Cutting Rafters Easily and Efficiently


One of the most time consuming tasks in homebuilding can be the cutting of a roof. In some cases it can take as long to cut and frame the roof as it does to frame the rest of the house. It can also require a lot of space to get the job done. It is in ones best interests to plan ahead during the course of construction to be ready when it comes time to cut the roof.

Whether the roof be a simple gable roof or a complex roof with multiple hips and valleys you want to be able to cut more than one rafter at a time. Sawhorses become a valuable commodity during the roof cutting phase of construction. Cutting a half dozen or more rafters is what you want to try for. To achieve this there are a few options available to the roof cutter.

If you only have one set of horses, nail an eight foot 2x4 flatwise to the top of them. This will allow you to mark and cut six or more rafters depending on their width.

The second option is to use two pair of sawhorses. Just like the previous option, nail a 2x4 flatwise over the top of two horses. In this instance you are not limited to an eight foot 2x4.
You can use an 8, 10, 12, or even a 16' 2x4 depending on how much room you have to work in.

The third option is to make your own sawhorses out of a 2x10. Put legs on it just like a normal sawhorse. Again, your only limitation is what you have available for length of 2x10 and how much room you have to work.

Another time saver is to make a rafter pattern. To do this, pick the straightest piece if lumber you can find from the rafter material. Once you have determined the length of your rafter from the plumb cut to the birdsmouth, the depth of the birdsmouth, and the length of the rafter tail, transfer this information to the material. After you have marked all of this on the 2x, carefully and accurately cut the rafter. This is going to be your pattern for the rest of the rafters so you want to be precise with your cuts.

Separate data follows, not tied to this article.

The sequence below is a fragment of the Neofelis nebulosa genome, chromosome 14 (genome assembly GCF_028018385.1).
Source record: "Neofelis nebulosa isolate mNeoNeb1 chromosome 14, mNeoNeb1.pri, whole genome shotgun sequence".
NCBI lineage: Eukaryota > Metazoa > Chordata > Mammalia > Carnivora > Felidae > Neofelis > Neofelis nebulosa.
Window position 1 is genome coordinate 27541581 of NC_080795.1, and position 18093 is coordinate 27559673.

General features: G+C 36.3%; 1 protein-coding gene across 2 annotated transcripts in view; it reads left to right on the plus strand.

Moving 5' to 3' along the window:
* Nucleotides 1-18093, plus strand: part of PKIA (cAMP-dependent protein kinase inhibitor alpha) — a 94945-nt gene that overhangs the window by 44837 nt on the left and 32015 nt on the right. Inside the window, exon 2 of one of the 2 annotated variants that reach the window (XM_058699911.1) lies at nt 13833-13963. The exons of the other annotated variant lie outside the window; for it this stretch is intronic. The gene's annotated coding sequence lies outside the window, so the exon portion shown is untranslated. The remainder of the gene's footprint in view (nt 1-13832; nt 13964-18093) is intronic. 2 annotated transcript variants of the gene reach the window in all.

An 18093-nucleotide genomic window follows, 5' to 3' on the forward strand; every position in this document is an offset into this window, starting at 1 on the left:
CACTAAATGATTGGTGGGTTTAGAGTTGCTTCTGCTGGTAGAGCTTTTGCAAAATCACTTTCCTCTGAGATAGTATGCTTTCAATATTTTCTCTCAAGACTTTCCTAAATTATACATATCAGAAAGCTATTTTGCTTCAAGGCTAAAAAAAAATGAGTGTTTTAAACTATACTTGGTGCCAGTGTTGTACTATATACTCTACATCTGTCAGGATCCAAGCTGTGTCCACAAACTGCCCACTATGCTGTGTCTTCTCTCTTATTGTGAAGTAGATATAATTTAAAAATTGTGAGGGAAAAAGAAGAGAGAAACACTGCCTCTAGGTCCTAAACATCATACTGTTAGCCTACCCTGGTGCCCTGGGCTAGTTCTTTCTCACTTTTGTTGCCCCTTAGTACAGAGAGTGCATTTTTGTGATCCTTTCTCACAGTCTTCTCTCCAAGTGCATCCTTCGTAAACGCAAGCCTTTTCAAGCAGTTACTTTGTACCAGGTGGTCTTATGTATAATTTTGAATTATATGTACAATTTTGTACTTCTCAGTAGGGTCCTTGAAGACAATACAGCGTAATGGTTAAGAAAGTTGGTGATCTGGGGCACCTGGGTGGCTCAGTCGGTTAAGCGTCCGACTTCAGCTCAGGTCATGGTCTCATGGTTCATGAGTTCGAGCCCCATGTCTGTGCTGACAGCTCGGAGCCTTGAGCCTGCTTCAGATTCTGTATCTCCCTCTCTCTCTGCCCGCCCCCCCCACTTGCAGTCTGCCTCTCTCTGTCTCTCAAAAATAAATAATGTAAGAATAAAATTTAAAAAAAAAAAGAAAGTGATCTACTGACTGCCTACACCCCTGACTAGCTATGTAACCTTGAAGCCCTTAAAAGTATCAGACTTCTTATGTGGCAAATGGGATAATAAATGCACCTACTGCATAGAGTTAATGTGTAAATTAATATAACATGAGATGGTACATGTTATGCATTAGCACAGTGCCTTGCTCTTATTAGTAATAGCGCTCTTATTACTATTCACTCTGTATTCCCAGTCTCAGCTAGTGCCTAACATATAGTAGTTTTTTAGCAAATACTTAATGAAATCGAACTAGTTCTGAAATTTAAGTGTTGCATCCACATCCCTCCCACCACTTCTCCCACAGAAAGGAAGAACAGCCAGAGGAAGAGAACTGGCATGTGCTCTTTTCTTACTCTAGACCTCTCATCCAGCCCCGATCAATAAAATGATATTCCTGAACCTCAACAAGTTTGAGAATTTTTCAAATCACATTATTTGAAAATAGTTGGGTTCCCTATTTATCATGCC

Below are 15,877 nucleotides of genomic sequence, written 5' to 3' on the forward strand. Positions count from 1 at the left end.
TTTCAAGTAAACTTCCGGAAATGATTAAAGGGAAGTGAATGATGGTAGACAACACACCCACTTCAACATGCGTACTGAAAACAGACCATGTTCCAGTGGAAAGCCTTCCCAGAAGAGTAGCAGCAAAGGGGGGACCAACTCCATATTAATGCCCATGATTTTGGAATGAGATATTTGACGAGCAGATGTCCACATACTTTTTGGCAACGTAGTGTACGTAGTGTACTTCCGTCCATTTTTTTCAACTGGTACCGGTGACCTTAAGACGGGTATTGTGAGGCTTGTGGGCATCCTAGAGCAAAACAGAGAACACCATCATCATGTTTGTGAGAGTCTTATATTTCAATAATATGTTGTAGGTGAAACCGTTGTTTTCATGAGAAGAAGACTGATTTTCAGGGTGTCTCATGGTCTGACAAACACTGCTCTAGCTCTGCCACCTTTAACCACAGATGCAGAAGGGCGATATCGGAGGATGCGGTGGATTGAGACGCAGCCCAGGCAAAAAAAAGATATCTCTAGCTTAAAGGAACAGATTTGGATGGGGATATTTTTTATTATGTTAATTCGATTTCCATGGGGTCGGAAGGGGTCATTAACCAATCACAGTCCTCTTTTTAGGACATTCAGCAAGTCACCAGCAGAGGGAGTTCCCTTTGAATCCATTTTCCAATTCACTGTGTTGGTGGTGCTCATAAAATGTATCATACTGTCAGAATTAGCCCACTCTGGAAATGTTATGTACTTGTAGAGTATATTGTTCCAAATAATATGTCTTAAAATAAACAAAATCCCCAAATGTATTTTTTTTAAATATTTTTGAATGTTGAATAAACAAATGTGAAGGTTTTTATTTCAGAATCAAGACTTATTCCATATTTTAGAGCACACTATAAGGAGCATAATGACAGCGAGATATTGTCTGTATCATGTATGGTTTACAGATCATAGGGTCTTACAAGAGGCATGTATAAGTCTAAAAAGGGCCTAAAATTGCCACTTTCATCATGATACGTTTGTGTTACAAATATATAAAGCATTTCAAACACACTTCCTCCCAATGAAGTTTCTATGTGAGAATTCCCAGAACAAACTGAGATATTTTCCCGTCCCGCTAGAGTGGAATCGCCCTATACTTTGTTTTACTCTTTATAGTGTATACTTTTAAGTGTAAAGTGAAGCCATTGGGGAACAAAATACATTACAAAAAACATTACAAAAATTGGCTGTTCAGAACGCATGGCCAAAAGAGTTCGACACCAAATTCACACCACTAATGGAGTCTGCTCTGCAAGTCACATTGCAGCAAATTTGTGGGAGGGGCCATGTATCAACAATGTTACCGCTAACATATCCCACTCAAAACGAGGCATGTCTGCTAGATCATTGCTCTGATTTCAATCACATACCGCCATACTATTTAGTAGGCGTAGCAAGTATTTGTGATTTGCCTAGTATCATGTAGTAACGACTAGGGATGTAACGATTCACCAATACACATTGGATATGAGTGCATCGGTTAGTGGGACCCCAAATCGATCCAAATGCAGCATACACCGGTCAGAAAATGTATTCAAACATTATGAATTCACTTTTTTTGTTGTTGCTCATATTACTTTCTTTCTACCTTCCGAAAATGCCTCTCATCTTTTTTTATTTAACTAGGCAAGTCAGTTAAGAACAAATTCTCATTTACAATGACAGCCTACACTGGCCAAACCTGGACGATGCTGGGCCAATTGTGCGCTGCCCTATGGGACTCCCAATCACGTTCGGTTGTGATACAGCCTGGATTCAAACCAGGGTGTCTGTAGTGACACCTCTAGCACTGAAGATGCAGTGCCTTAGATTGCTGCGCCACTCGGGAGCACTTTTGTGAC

The next move is to nail stops to the top of the pattern. Cut two pieces of plywood about 6" long by 2 1/2" wide. Nail one to the top of the 2x about 2" from the plumb cut, letting it hang over both edges of the 2x one half inch. Nail the other piece just above the birdsmouth. You now have a pattern to mark the rest of your rafters without having to measure each and every one of them.

When you are ready to start cutting the rafters, lay as many boards on the horse as you can and have enough room for the saw to fit inbetween each one. When laying the boards on the horses, have all the crowns pointing in the same direction (When looking down a board while flat most boards are bowed one way or the other. The convex side would be the crown). Take the pattern and lay it on top of each board with the plywood stops resting on the crowned edge and mark them.

You are now ready to cut rafters. When making your cuts, cut the pencil line. Cut the plumb cut first and then move to the birdsmouth and tail. Depending on how many rafters you are cutting you may have to slide them back and forth so you are not reaching over to far to make your cuts with the saw. When cutting the birdsmouth it is okay to over cut it to totally remove the material.

Homebuilding and cutting rafters can be a dangerous job. Always exercise caution and safety when framing or using a skilsaw.

Mike Merisko (C) 2006

Want to read more roof framing articles?

Framing A Gable Roof

The Full Length Roof Framer: The Book

Framing A Hip Roof

Cutting Common Rafters




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